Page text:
I'm happy with everything apart from the shape.
OK, bakers, the ciabatta challenge is done.
If you'd like to bring your bakes up to the table of doom
and place them behind the photograph of yourself.
Paul and Mary are looking for a ciabatta with a strong crust,
good dome and an airy structure.
And they'll have no idea
whose loaf they're judging.
We'll start with this one.
We were actually looking for a ciabatta rather than a pitta.
If you try and speed up the growth of a ciabatta in a warmer,
you will have a problem,
because you're forcing heat into it
and it should be a slow rise in a normal heat.
The next one, however, looks a little bit more like a ciabatta.
-And it's got this nice, floury top.
-It's chewy. Good flavour.
Now these look very flat and over-proved.
-But it tastes good...
-It's a good flavour.
But we've got a pitta bread again.
And here we have one
that is much higher
-than all the others.
The structure's OK, I'm just wondering...
It's almost been pounded again, all the air's gone out of it again,
it's been shaped.
-Tastes all right.
-Mm, tastes good.
These aren't too bad,
the length is good on this one.
It could have done with longer proving, though.
I like the colour, it's got a very good crust.
Yeah, the crust is good, it's nice, it's strong.
The next one, similar problem, could have been forced into heat.
And, also, this one in particular
looks a rather uneven shape.
The height of this one's better
cos the structure's very good.
The skin's good, the colour's good.
-..it tastes right.
Moving onto this one, we've got a pitta,
it's probably been forced, again, in heat.
This has got a very strange appearance -
could this be oil here?
Yeah, it is olive oil.
-It just doesn't look right, does it?
OK, I think this has been handled again,
tried to be shaped into a size rather than just stretched.
Now, this one has got a nice colour.
It's got a lovely crumb structure at the top.
-It's got a lovely crust.
It seems right except for the shape.
It just needed to be slightly longer again.
Paul and Mary must now decide who they rank bottom
and who's come top.
So, in tenth position, this one - who's that?
It's me. Exactly as you said,
I didn't want to use flour, so I used olive oil.
And turns out that was the wrong thing to do!
In number ninth place is this one.
Number eight is this one.
A little misshapen, and a bit flat.
Diana is seventh,
and Norman is fourth.
Number three is this one.
Lovely shape, it was a good size, actually,
but it just needed to be left a little bit longer to prove
before you put it in the oven.
And number two is here.
A bit too big, but a nice flavour.
-That was very good.
It was a toss-up, actually,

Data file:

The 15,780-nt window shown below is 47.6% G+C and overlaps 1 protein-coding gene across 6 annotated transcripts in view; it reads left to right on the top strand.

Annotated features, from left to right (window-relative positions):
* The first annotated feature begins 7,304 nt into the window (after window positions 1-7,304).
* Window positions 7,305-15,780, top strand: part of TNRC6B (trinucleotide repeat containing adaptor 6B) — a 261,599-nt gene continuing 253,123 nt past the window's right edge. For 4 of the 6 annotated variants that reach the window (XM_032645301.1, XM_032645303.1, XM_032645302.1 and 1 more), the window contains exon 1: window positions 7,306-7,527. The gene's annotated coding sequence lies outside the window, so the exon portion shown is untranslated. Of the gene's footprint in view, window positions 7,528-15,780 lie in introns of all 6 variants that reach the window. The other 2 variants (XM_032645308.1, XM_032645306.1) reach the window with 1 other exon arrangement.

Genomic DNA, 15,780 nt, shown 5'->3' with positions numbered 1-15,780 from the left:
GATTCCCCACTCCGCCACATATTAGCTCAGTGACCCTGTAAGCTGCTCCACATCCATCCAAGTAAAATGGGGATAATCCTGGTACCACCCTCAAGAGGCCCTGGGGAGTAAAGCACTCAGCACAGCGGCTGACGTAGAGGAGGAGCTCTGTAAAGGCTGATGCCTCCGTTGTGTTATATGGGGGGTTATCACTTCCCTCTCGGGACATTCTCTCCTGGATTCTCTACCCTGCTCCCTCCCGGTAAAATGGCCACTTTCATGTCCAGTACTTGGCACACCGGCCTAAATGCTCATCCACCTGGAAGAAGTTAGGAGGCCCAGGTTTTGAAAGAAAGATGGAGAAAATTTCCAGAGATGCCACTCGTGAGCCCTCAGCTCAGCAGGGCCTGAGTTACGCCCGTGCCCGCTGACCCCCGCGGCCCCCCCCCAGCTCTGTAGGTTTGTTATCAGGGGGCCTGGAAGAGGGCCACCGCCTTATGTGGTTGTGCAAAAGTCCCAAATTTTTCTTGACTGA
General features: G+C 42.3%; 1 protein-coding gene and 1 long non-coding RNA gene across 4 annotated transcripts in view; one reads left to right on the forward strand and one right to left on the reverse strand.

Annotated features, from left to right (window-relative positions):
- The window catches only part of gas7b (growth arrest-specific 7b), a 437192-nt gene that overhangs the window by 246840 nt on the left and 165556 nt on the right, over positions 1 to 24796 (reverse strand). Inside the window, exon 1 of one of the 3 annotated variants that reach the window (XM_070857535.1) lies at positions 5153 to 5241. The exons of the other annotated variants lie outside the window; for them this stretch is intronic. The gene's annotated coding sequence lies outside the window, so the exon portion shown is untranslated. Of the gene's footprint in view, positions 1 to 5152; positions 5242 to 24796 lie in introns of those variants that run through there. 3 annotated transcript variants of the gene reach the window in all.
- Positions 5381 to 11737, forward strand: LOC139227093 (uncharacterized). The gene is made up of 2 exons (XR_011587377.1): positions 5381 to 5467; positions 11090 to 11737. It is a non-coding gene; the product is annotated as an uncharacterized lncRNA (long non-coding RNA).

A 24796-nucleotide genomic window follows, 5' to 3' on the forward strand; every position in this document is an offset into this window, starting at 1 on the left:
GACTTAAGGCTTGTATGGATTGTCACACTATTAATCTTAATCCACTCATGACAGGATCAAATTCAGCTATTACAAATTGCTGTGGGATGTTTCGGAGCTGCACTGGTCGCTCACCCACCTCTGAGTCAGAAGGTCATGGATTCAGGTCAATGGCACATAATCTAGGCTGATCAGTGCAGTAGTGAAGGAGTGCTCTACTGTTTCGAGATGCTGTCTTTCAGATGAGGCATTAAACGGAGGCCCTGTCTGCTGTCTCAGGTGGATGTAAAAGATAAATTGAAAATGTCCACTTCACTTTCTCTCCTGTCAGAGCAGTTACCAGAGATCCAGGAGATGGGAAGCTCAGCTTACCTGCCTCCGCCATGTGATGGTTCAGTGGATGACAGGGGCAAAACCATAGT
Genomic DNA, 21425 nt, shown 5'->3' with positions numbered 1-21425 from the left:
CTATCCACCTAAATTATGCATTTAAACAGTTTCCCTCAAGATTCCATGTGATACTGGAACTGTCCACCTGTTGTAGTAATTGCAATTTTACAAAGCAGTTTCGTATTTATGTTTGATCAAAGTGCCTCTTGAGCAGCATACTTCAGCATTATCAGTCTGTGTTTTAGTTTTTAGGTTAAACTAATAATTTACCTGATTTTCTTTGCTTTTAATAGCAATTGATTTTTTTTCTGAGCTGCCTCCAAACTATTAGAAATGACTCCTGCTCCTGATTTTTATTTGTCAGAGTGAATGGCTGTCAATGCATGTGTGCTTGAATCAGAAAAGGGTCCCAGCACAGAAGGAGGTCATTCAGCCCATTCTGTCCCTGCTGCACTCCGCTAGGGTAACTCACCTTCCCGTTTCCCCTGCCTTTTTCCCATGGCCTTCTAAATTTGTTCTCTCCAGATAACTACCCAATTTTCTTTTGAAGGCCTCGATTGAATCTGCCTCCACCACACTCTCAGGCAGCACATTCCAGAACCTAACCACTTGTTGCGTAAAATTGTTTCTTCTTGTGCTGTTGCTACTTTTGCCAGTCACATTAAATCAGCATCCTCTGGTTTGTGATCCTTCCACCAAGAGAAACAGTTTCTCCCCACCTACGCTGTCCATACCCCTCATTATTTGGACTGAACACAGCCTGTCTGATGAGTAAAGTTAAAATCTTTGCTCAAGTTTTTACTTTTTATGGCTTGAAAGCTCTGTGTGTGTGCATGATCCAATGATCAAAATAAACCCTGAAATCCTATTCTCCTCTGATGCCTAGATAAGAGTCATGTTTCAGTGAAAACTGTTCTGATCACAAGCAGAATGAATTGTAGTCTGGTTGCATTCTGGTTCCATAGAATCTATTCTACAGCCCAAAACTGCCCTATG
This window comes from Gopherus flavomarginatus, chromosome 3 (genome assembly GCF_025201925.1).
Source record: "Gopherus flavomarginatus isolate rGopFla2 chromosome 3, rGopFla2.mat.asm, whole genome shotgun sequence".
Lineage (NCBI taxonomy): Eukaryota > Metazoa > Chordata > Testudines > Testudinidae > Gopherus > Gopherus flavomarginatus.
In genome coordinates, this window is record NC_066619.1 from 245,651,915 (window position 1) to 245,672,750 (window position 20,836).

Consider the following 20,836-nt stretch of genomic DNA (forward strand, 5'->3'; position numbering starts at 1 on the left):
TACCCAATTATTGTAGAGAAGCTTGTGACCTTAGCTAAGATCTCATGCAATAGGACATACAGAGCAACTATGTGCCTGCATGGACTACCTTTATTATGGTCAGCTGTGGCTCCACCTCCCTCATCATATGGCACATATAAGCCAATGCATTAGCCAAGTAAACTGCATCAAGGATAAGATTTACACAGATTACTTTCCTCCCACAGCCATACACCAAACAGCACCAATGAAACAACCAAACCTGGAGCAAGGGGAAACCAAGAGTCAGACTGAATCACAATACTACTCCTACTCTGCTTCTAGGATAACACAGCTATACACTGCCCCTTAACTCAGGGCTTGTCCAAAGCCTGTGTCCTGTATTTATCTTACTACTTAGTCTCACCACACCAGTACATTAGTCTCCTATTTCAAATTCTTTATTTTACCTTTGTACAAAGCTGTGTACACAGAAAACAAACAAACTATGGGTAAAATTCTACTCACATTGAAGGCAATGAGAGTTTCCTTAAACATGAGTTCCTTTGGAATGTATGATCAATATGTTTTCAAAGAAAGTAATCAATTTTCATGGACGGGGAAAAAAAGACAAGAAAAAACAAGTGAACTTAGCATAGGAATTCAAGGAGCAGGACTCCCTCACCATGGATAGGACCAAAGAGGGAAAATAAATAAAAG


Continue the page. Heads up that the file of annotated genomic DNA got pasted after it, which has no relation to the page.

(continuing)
because obviously number one is this one, who's this?
-Well done, Kate.
I can't believe it!
Might have been handled a little bit,
but you had a nice structure on the top,
good height to it as well, and a good consistency.
And guess what, Paul? She WAS the most patient.
I had it in my head what I was going to do
and, for some reason, a calm came over me and I did it.
I'm going to do that again.
So far I've been 11th, 10th and now 4th, so that's a result.
Next week, first.
Like last week, game of two halves, one good one and one bad one.
So, still tomorrow.
I shall hopefully get a good one in again.
Who's at the top of the pile? Who's looking really good this week?
Luis and Kate, definitely.
She seems to have just got better and better each week.
She has great skills and she's very calm.
And Luis - very inventive.
I think the rest of them are all pretty much bunched together,
so I think...
You know, they have a bad day,
it's going to be tricky.
Says Paul, and then smiles.
Good morning, bakers, and welcome to your bread Showstopper.
Now, for this challenge,
Paul and Mary would like you to make a bread centrepiece -
forget flowers and candles, think dough.
Now, we'd like you to make a filled loaf.
It could be stuffed, it could be rolled,
you could do a tear and share, or a keep and weep.
The most important things to remember are these -
spectacular on the outside, it's got to look good on the inside,
and taste delicious.
You've got four hours on the clock.
-On your marks.
My last chance to rise to the challenge,
because if I don't have a strong Showstopper here, I'm going out.
There's certain pitfalls which the bakers could have
during this challenge, and the main one is moisture.
If you use a vegetable or any fruit that releases moisture,
produces steam as it bakes,
you end up with a big, huge air hole -
and you don't want that.
The very first thing we'll be looking for is the appearance,
the design, the crust,
and we want the dough to be cooked all the way through.
So we are seeking perfection.
What are you doing for your Showstopper?
I am doing a prosciutto, olive and coriander bread.
It's a very Greek dish. Having lived out there for six years
-making bread out there for six years...
..coriander is all over the place.
-I've been worried about it.
-Coriander and olive...
..is what they always, always do -
-they also add onion to it as well.
-You're adding prosciutto - that's the difference.
It'll be fascinating to see how the texture turns out
-with all those ingredients in.